This research aims to create a better understanding of disinformation and hateful propaganda models of media and communication in Kosovo’s media landscape.
As Kosovo has a unique media model that allows very little room for propaganda and hate speech in its media, this paper explores content in media and social media and how such content triggers hate commentary, propaganda and inappropriate rivalry on social media. It focuses on several mainstream media and a few handpicked Facebook groups and explains some of the significant irregularities. The reality is that these cases represent a larger pool of cases of disinformation and hateful propaganda.
This publication was produced within Resilience: Civil Society for Media Free of Hate and Disinformation, a regional project financially supported by the European Union and implemented in the Western Balkans and Turkey by a consortium of media development organizations led by SEENPM. It is part of a series of publications on the same general topic researched in Albania, Bosnia and Herzegovina, Kosovo, Montenegro, North Macedonia, Serbia and Turkey (all publications are available on the SEENPM website).
The Kosovar media model built upon the media as a national identity builder, conflict reporting and substantial international intervention with funding for the professionalization of journalism leaves no room for hate speech. Indeed, hate speech is almost non-existent in professional media outlets. The bad news is that plenty of offensive content and hate speech is spread by non-regulated online platforms and social media.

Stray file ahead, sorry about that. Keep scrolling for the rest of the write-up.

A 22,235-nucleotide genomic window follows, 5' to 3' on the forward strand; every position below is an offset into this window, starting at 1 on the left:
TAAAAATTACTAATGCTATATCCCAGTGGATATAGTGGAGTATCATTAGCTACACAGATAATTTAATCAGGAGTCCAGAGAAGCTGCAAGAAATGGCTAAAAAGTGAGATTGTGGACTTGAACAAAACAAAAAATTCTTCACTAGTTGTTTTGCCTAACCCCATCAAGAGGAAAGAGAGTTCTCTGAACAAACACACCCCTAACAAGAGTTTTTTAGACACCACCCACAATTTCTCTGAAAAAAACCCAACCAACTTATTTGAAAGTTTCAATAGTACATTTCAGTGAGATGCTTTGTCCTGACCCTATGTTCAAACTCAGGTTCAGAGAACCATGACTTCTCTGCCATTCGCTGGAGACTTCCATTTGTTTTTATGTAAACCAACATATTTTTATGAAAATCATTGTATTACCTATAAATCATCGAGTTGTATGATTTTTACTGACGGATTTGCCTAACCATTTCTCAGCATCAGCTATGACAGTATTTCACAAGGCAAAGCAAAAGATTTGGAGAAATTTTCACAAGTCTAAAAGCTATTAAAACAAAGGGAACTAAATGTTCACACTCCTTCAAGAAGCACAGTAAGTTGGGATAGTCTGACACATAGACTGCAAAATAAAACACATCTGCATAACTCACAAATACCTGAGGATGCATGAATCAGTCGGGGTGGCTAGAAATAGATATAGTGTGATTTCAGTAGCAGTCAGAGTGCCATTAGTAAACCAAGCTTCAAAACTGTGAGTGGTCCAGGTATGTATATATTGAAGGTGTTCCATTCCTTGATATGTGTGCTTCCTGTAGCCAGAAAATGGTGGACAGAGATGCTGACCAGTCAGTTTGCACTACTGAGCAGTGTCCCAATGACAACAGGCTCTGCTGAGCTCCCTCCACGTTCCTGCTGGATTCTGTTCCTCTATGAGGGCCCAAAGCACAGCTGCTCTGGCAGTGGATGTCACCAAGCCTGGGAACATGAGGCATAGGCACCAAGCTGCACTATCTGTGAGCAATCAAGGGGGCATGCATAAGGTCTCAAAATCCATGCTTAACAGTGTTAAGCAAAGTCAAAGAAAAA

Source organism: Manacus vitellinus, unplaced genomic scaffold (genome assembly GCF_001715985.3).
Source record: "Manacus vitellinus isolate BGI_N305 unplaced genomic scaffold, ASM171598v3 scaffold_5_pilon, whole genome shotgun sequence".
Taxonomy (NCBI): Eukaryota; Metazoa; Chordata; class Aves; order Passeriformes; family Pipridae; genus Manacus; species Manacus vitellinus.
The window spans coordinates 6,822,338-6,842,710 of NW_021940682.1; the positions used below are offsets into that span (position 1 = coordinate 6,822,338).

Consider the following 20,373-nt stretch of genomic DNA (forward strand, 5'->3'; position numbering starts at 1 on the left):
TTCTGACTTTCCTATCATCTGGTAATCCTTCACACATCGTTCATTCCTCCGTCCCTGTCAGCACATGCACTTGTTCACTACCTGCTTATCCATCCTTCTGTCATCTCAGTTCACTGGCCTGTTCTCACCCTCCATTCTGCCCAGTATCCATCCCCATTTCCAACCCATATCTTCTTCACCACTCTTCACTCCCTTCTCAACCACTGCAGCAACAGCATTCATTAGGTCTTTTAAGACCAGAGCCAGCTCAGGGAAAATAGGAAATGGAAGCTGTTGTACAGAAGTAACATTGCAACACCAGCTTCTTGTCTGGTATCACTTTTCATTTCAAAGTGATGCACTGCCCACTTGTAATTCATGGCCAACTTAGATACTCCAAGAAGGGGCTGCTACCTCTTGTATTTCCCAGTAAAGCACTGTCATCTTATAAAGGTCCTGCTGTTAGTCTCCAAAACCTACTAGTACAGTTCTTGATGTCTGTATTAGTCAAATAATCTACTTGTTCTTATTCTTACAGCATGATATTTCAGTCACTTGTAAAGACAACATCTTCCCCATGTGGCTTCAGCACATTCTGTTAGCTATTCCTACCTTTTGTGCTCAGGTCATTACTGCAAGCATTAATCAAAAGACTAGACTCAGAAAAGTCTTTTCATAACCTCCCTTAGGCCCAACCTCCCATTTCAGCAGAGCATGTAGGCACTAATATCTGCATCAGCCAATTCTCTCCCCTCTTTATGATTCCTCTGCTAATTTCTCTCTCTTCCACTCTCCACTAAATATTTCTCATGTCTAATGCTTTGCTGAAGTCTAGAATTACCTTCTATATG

With the advent of social media and democratization of communication, there is increasing presence of hate speech and propaganda in social media. Even if such content is featured mostly in comments sections, prompt action must be taken, the paper argues.
Derogatory hate speech words can be found in Facebook posts, tweets and other comments. A recent fact-checking initiative to collaborate with Facebook to remove disinformation content, hate speech and abusive commentary is a very welcome development for Kosovo, the paper explains.
Some of the news portals are a one-man show, without regular editorial filters. They often spread disinformation and sometimes also hate content. Above all, one can see also discriminatory language towards women, and gender hate speech is increasing.
In combination with ethnic slurs, gender-based hate speech is directed against members of ethnically diverse families.
Steps to be taken in Kosovo to address hate speech in social media should include media and information education. Addressing critical thinking, open discussion, tolerance and difference in opinion should start as early as primary and secondary school. This should be addressed by the institutions in charge of education curricula, the paper argues adding that pupils should be introduced to the subject with courses on social media and digital media because they are already exposed to such media in early childhood.
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Funded by the European Union
The regional program ‘RESILIENCE: Civil society action to reaffirm media freedom and counter disinformation and hateful propaganda in Western Balkans and Turkey’ is implemented with the financial support of the European Union by partner organizations SEENPM, Albanian Media Institute, Mediacentar Sarajevo, Kosovo 2.0, Montenegrin Media Institute, Macedonian Institute for Media, Novi Sad School of Journalism, Peace Institute and Bianet.
This article was produced with the financial support of the European Union. Its contents are the sole responsibility of SEENPM and do not necessarily reflect the views of the European Union.